Language Group: Alyawarre
Country: Ngkwarlerlaneme and Arnkawenyerre, Utopia Region, North East of Alice Springs
Medium: Acrylic on Canvas and Linen, Wood Carving
Subjects: Yerrampe (Honey Ant) Dreaming, Country, Awelye (Women's Ceremony)
Doreen's mother is Lena Pwerle and her father, Left Hand Sam (1934-2002). She is married to Harold Payne Mpetyane and they have six children: Bronwyn, Violet, Richard, Johnny, Jimmy, Laura. All have painted or produced wood sculptures for Mbantua Gallery.
Doreen's paintings can comprise of colourful patterns of tiny dots when describing her country or the Yerrampe (Honey Ant) Story, or strong, bold, linear work when illustrating Awelye (Women's Ceremonial Body Paint Design). Her paintings always associate with the stories from her father's country, Ngwarlerlaneme, North West of the Utopia Region.
Doreen's first work for Mbantua Gallery was wooden sculptures of birds, lizards and human figures painted up for ceremony, all of which involved a lot of skill - working the hard wood with tomahawk, rasp and file, then scraping the edges with broken glass to smooth the rough edges.
Mbantua Gallery Permanent Collection, Alice Springs
|2002||Mbantua Gallery, Alice Springs, N.T.|
|2002||Mbantua Gallery USA exhibitions: New City Merchants, Knoxville, TN; Art and Soul Gallery, Nashville, TN; 'The Cove Gallery' Portland, OR; Urban Wine Works, Portland, OR; Mary's Woods, Portland, OR|
|2003||Mbantua Gallery USA exhibitions: New City Merchants, Knoxville, TN; Art and Soul Gallery, Nashville, TN; 'The Cove Gallery' Portland, OR; Mary's Woods, Portland, OR|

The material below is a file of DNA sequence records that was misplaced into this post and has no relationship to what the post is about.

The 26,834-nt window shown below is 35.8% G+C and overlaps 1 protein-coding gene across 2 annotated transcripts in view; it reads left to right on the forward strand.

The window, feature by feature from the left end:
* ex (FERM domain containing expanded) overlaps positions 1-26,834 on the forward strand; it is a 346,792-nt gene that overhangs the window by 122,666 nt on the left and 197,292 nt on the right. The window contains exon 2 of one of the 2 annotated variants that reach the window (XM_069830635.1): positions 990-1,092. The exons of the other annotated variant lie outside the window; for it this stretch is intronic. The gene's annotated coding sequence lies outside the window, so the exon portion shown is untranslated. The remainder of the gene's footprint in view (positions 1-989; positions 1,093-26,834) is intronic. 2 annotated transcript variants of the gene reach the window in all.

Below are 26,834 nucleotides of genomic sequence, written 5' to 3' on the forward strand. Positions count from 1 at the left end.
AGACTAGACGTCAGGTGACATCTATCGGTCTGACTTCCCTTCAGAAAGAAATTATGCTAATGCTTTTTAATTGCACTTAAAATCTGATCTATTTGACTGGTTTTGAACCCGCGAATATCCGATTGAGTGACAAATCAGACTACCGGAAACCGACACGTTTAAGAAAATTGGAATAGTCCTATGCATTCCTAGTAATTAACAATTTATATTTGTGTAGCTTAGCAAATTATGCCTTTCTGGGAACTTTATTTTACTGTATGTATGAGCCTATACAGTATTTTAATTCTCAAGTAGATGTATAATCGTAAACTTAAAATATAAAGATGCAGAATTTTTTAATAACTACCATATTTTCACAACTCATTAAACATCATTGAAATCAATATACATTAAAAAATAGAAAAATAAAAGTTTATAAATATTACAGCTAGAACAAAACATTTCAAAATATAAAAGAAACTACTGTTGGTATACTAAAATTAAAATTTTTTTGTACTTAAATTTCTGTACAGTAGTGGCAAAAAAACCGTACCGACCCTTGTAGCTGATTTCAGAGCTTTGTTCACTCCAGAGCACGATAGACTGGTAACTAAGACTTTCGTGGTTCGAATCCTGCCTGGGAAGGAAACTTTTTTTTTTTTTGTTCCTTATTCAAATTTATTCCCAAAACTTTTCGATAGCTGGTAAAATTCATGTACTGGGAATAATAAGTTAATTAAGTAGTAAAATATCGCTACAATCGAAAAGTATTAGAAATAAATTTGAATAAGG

|2003||Contemporary Aboriginal Art Event, Umpqua Bank in conjunction with Mbantua Gallery, Portland, Oregon USA|
|2003||Art from the Dreamtime, Portland Art Museum, Portland OR USA|
|2004||Mbantua Gallery USA exhibitions: Portland, Nashville, Knoxville, Hartford and Greenwich|
Doreen Payne paints the Dreaming story of Yerrampe (Honey Ants) which belongs to her countries, Ngkwarlerlaneme and Arnkawenyerr.
Yerrampe are a sweet bush food for the aboriginal people, found underneath the ground of certain trees. When digging for Yerrampe, care is taken not to kill or hurt them (or not get bitten either!) so that they can go on and collect more honey. The sac on the back of the honey ant is pure natural honey.
Doreen illustrates the women of her countries ('U' motifs) collecting the Yerrampe. They carry with them their digging sticks and coolamons (carved wooden bowls) which are typical instruments used for collecting many bush foods. The concentric circles represent the site where the Yerrampe are being collected and arced linear designs represent Awelye (Women's Ceremony and Body Paint Designs). These designs are painted onto the chest, breasts, arms and thighs. Powders ground from ochre (clays), charcoal and ash are used as body paint and applied with a flat stick with soft padding.
The beautiful background designs are inspired by the honey grevillea (Grevillea juncifolia) flower, a 'pretty flower' Doreen says. This flower is called Tharrkarr in Doreen's language which also has a Dreaming story that belongs to her countries.